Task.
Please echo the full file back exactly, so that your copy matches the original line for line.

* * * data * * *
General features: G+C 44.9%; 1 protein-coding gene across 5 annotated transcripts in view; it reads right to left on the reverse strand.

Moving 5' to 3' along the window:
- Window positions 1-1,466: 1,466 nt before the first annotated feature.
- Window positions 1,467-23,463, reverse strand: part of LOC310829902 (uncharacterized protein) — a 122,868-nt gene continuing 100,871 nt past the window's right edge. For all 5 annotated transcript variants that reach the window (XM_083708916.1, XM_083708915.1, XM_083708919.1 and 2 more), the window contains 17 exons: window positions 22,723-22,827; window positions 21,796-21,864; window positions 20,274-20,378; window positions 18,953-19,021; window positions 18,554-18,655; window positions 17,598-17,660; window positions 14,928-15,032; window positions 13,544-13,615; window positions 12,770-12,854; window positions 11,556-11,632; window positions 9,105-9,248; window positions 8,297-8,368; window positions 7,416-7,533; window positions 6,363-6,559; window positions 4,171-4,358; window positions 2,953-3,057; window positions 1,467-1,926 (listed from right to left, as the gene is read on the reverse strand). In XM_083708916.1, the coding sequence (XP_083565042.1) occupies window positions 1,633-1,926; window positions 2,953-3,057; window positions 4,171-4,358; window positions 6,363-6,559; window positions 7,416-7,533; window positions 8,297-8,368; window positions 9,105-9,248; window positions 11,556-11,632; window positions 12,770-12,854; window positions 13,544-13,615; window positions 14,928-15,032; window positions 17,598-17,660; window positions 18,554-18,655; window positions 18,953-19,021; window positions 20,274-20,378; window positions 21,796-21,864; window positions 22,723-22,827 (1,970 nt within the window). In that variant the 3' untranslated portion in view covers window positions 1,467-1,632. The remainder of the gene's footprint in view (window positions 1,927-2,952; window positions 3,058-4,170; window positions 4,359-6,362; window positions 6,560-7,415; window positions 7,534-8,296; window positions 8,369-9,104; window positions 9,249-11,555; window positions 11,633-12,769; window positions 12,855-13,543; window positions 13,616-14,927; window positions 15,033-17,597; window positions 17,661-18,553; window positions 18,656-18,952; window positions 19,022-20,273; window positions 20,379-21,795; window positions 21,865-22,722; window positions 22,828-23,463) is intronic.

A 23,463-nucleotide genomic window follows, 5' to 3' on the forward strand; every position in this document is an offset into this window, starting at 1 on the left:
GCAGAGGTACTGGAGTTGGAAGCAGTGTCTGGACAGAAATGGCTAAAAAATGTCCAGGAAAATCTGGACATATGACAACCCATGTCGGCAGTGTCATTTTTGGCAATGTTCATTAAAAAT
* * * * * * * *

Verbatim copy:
General features: G+C 44.9%; 1 protein-coding gene across 5 annotated transcripts in view; it reads right to left on the reverse strand.

Moving 5' to 3' along the window:
- Window positions 1-1,466: 1,466 nt before the first annotated feature.
- Window positions 1,467-23,463, reverse strand: part of LOC310829902 (uncharacterized protein) — a 122,868-nt gene continuing 100,871 nt past the window's right edge. For all 5 annotated transcript variants that reach the window (XM_083708916.1, XM_083708915.1, XM_083708919.1 and 2 more), the window contains 17 exons: window positions 22,723-22,827; window positions 21,796-21,864; window positions 20,274-20,378; window positions 18,953-19,021; window positions 18,554-18,655; window positions 17,598-17,660; window positions 14,928-15,032; window positions 13,544-13,615; window positions 12,770-12,854; window positions 11,556-11,632; window positions 9,105-9,248; window positions 8,297-8,368; window positions 7,416-7,533; window positions 6,363-6,559; window positions 4,171-4,358; window positions 2,953-3,057; window positions 1,467-1,926 (listed from right to left, as the gene is read on the reverse strand). In XM_083708916.1, the coding sequence (XP_083565042.1) occupies window positions 1,633-1,926; window positions 2,953-3,057; window positions 4,171-4,358; window positions 6,363-6,559; window positions 7,416-7,533; window positions 8,297-8,368; window positions 9,105-9,248; window positions 11,556-11,632; window positions 12,770-12,854; window positions 13,544-13,615; window positions 14,928-15,032; window positions 17,598-17,660; window positions 18,554-18,655; window positions 18,953-19,021; window positions 20,274-20,378; window positions 21,796-21,864; window positions 22,723-22,827 (1,970 nt within the window). In that variant the 3' untranslated portion in view covers window positions 1,467-1,632. The remainder of the gene's footprint in view (window positions 1,927-2,952; window positions 3,058-4,170; window positions 4,359-6,362; window positions 6,560-7,415; window positions 7,534-8,296; window positions 8,369-9,104; window positions 9,249-11,555; window positions 11,633-12,769; window positions 12,855-13,543; window positions 13,616-14,927; window positions 15,033-17,597; window positions 17,661-18,553; window positions 18,656-18,952; window positions 19,022-20,273; window positions 20,379-21,795; window positions 21,865-22,722; window positions 22,828-23,463) is intronic.

A 23,463-nucleotide genomic window follows, 5' to 3' on the forward strand; every position in this document is an offset into this window, starting at 1 on the left:
GCAGAGGTACTGGAGTTGGAAGCAGTGTCTGGACAGAAATGGCTAAAAAATGTCCAGGAAAATCTGGACATATGACAACCCATGTCGGCAGTGTCATTTTTGGCAATGTTCATTAAAAAT